JavaScript for impatient programmers (ES2022 edition)
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34 WeakMaps (WeakMap) (advanced)

WeakMaps are similar to Maps, with the following differences:

The next two sections examine in more detail what that means.

34.1 WeakMaps are black boxes

It is impossible to inspect what’s inside a WeakMap:

These restrictions enable a security property. Quoting Mark Miller:

The mapping from weakmap/key pair value can only be observed or affected by someone who has both the weakmap and the key. With clear(), someone with only the WeakMap would’ve been able to affect the WeakMap-and-key-to-value mapping.

34.2 The keys of a WeakMap are weakly held

The keys of a WeakMap are said to be weakly held: Normally if one object refers to another one, then the latter object can’t be garbage-collected as long as the former exists. With a WeakMap, that is different: If an object is a key and not referred to elsewhere, it can be garbage-collected while the WeakMap still exists. That also leads to the corresponding entry being removed (but there is no way to observe that).

34.2.1 All WeakMap keys must be objects

All WeakMap keys must be objects. You get an error if you use a primitive value:

> const wm = new WeakMap();
> wm.set(123, 'test')
TypeError: Invalid value used as weak map key

With primitive values as keys, WeakMaps wouldn’t be black boxes anymore. But given that primitive values are never garbage-collected, you don’t profit from weakly held keys anyway, and can just as well use a normal Map.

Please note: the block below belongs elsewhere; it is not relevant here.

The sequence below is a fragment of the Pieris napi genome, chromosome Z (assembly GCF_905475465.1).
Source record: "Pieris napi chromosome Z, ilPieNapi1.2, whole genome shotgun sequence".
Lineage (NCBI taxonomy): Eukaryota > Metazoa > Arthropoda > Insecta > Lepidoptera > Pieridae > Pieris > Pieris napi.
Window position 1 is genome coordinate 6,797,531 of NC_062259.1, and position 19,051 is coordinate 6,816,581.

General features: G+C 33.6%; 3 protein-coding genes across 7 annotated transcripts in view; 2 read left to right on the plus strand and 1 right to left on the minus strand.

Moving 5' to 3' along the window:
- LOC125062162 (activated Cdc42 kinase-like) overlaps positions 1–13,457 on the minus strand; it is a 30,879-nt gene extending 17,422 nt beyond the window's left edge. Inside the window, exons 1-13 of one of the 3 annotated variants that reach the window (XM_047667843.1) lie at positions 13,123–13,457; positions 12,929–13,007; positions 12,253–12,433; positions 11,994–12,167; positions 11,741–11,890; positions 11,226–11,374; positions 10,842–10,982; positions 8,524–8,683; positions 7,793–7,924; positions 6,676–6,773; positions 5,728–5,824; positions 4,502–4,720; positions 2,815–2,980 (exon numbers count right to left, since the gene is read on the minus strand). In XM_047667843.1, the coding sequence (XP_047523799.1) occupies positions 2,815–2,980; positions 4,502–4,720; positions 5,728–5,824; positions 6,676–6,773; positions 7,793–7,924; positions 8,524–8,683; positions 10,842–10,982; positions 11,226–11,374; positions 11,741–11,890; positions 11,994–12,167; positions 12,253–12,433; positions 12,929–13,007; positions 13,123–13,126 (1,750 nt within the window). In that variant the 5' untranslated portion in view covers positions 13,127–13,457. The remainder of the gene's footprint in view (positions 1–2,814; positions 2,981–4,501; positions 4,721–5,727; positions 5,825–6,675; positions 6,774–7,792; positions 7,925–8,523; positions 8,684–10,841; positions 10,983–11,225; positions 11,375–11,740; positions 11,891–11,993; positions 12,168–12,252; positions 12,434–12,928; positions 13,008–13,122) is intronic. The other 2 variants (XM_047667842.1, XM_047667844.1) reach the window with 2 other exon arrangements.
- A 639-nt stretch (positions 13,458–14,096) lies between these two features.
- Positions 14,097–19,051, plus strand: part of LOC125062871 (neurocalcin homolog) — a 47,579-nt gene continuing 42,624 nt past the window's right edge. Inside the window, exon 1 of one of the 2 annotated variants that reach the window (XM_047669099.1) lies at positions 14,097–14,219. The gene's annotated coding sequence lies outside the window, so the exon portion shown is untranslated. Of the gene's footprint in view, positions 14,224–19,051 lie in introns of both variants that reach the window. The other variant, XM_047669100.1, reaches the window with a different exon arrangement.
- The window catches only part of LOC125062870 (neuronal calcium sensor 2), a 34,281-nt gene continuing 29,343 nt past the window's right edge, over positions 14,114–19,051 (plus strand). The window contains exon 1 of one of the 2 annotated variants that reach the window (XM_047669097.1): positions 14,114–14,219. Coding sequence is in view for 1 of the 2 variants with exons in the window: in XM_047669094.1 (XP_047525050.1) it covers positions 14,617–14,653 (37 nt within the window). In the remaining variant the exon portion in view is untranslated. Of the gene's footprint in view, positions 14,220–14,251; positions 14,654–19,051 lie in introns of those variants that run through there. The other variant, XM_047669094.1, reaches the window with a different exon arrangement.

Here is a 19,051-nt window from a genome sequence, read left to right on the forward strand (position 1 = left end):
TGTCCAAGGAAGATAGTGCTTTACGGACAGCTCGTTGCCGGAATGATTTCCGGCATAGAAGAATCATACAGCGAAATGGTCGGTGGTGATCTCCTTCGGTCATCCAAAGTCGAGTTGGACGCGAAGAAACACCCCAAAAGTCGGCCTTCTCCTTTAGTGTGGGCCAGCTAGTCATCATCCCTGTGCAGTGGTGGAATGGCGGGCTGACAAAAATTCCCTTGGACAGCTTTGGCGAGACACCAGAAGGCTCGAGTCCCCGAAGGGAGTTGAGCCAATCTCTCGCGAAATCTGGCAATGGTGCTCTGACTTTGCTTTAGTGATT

34.2.2 Use case: attaching values to objects

This is the main use case for WeakMaps: you can use them to externally attach values to objects – for example:

const wm = new WeakMap();
  const obj = {};
  wm.set(obj, 'attachedValue'); // (A)
// (B)

In line A, we attach a value to obj. In line B, obj can already be garbage-collected, even though wm still exists. This technique of attaching a value to an object is equivalent to a property of that object being stored externally. If wm were a property, the previous code would look as follows:

  const obj = {};
  obj.wm = 'attachedValue';

34.3 Examples

34.3.1 Caching computed results via WeakMaps

With WeakMaps, you can associate previously computed results with objects without having to worry about memory management. The following function countOwnKeys() is an example: it caches previous results in the WeakMap cache.

const cache = new WeakMap();
function countOwnKeys(obj) {
  if (cache.has(obj)) {
    return [cache.get(obj), 'cached'];
  } else {
    const count = Object.keys(obj).length;
    cache.set(obj, count);
    return [count, 'computed'];

If we use this function with an object obj, you can see that the result is only computed for the first invocation, while a cached value is used for the second invocation:

> const obj = { foo: 1, bar: 2};
> countOwnKeys(obj)
[2, 'computed']
> countOwnKeys(obj)
[2, 'cached']

34.3.2 Keeping private data in WeakMaps

In the following code, the WeakMaps _counter and _action are used to store the values of virtual properties of instances of Countdown:

const _counter = new WeakMap();
const _action = new WeakMap();

class Countdown {
  constructor(counter, action) {
    _counter.set(this, counter);
    _action.set(this, action);
  dec() {
    let counter = _counter.get(this);
    _counter.set(this, counter);
    if (counter === 0) {

// The two pseudo-properties are truly private:
  Object.keys(new Countdown()),

This is how Countdown is used:

let invoked = false;

const cd = new Countdown(3, () => invoked = true);

cd.dec(); assert.equal(invoked, false);
cd.dec(); assert.equal(invoked, false);
cd.dec(); assert.equal(invoked, true);

  Exercise: WeakMaps for private data


34.4 WeakMap API

The constructor and the four methods of WeakMap work the same as their Map equivalents:


See quiz app.